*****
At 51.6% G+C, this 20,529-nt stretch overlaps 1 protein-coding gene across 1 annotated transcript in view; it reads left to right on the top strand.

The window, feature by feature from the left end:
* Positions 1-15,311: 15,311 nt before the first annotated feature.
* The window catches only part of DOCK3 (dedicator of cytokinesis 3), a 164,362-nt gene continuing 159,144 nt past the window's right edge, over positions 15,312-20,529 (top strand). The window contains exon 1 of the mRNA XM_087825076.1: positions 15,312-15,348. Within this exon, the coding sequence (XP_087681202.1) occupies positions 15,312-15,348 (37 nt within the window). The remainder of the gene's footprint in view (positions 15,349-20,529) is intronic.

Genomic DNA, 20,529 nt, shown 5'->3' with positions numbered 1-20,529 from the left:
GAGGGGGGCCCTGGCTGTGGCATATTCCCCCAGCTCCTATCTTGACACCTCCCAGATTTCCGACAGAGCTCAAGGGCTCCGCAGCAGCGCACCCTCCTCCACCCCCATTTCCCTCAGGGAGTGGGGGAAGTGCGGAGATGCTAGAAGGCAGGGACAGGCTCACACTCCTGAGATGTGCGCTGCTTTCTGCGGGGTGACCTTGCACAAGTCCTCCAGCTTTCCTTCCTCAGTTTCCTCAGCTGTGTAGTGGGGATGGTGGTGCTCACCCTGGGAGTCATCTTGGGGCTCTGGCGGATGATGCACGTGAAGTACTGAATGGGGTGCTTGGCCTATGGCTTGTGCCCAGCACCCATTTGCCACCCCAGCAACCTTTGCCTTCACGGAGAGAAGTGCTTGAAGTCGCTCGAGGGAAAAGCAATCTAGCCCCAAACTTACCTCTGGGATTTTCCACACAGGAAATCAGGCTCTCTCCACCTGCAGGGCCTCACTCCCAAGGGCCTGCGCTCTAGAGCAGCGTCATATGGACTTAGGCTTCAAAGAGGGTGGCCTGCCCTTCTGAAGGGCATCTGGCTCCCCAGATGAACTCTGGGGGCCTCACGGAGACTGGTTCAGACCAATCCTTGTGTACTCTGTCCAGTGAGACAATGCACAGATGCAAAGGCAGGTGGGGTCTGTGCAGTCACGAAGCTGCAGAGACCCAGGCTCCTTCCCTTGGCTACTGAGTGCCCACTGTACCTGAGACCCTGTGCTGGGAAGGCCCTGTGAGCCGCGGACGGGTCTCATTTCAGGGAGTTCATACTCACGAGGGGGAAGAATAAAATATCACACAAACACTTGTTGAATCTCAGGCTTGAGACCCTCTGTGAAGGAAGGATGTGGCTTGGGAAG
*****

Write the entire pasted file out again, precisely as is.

At 51.6% G+C, this 20,529-nt stretch overlaps 1 protein-coding gene across 1 annotated transcript in view; it reads left to right on the top strand.

The window, feature by feature from the left end:
* Positions 1-15,311: 15,311 nt before the first annotated feature.
* The window catches only part of DOCK3 (dedicator of cytokinesis 3), a 164,362-nt gene continuing 159,144 nt past the window's right edge, over positions 15,312-20,529 (top strand). The window contains exon 1 of the mRNA XM_087825076.1: positions 15,312-15,348. Within this exon, the coding sequence (XP_087681202.1) occupies positions 15,312-15,348 (37 nt within the window). The remainder of the gene's footprint in view (positions 15,349-20,529) is intronic.

Genomic DNA, 20,529 nt, shown 5'->3' with positions numbered 1-20,529 from the left:
GAGGGGGGCCCTGGCTGTGGCATATTCCCCCAGCTCCTATCTTGACACCTCCCAGATTTCCGACAGAGCTCAAGGGCTCCGCAGCAGCGCACCCTCCTCCACCCCCATTTCCCTCAGGGAGTGGGGGAAGTGCGGAGATGCTAGAAGGCAGGGACAGGCTCACACTCCTGAGATGTGCGCTGCTTTCTGCGGGGTGACCTTGCACAAGTCCTCCAGCTTTCCTTCCTCAGTTTCCTCAGCTGTGTAGTGGGGATGGTGGTGCTCACCCTGGGAGTCATCTTGGGGCTCTGGCGGATGATGCACGTGAAGTACTGAATGGGGTGCTTGGCCTATGGCTTGTGCCCAGCACCCATTTGCCACCCCAGCAACCTTTGCCTTCACGGAGAGAAGTGCTTGAAGTCGCTCGAGGGAAAAGCAATCTAGCCCCAAACTTACCTCTGGGATTTTCCACACAGGAAATCAGGCTCTCTCCACCTGCAGGGCCTCACTCCCAAGGGCCTGCGCTCTAGAGCAGCGTCATATGGACTTAGGCTTCAAAGAGGGTGGCCTGCCCTTCTGAAGGGCATCTGGCTCCCCAGATGAACTCTGGGGGCCTCACGGAGACTGGTTCAGACCAATCCTTGTGTACTCTGTCCAGTGAGACAATGCACAGATGCAAAGGCAGGTGGGGTCTGTGCAGTCACGAAGCTGCAGAGACCCAGGCTCCTTCCCTTGGCTACTGAGTGCCCACTGTACCTGAGACCCTGTGCTGGGAAGGCCCTGTGAGCCGCGGACGGGTCTCATTTCAGGGAGTTCATACTCACGAGGGGGAAGAATAAAATATCACACAAACACTTGTTGAATCTCAGGCTTGAGACCCTCTGTGAAGGAAGGATGTGGCTTGGGAAG